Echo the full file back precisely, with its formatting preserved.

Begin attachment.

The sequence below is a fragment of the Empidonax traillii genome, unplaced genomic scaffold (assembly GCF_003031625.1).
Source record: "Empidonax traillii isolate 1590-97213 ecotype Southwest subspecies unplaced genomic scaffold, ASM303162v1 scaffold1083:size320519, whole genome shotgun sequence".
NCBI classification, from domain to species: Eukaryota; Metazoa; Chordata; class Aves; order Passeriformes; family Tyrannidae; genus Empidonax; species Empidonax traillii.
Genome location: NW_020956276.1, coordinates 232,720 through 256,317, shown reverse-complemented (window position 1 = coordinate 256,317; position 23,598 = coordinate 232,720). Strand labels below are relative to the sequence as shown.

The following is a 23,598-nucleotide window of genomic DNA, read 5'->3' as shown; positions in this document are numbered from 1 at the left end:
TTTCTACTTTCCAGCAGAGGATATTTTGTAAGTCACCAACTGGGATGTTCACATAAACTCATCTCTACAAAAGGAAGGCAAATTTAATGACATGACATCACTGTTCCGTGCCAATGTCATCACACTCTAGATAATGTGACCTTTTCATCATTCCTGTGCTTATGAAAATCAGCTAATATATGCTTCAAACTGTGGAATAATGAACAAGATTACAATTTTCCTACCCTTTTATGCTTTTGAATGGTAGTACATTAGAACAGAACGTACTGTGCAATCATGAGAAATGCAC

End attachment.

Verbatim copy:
The sequence below is a fragment of the Empidonax traillii genome, unplaced genomic scaffold (assembly GCF_003031625.1).
Source record: "Empidonax traillii isolate 1590-97213 ecotype Southwest subspecies unplaced genomic scaffold, ASM303162v1 scaffold1083:size320519, whole genome shotgun sequence".
NCBI classification, from domain to species: Eukaryota; Metazoa; Chordata; class Aves; order Passeriformes; family Tyrannidae; genus Empidonax; species Empidonax traillii.
Genome location: NW_020956276.1, coordinates 232,720 through 256,317, shown reverse-complemented (window position 1 = coordinate 256,317; position 23,598 = coordinate 232,720). Strand labels below are relative to the sequence as shown.

The following is a 23,598-nucleotide window of genomic DNA, read 5'->3' as shown; positions in this document are numbered from 1 at the left end:
TTTCTACTTTCCAGCAGAGGATATTTTGTAAGTCACCAACTGGGATGTTCACATAAACTCATCTCTACAAAAGGAAGGCAAATTTAATGACATGACATCACTGTTCCGTGCCAATGTCATCACACTCTAGATAATGTGACCTTTTCATCATTCCTGTGCTTATGAAAATCAGCTAATATATGCTTCAAACTGTGGAATAATGAACAAGATTACAATTTTCCTACCCTTTTATGCTTTTGAATGGTAGTACATTAGAACAGAACGTACTGTGCAATCATGAGAAATGCAC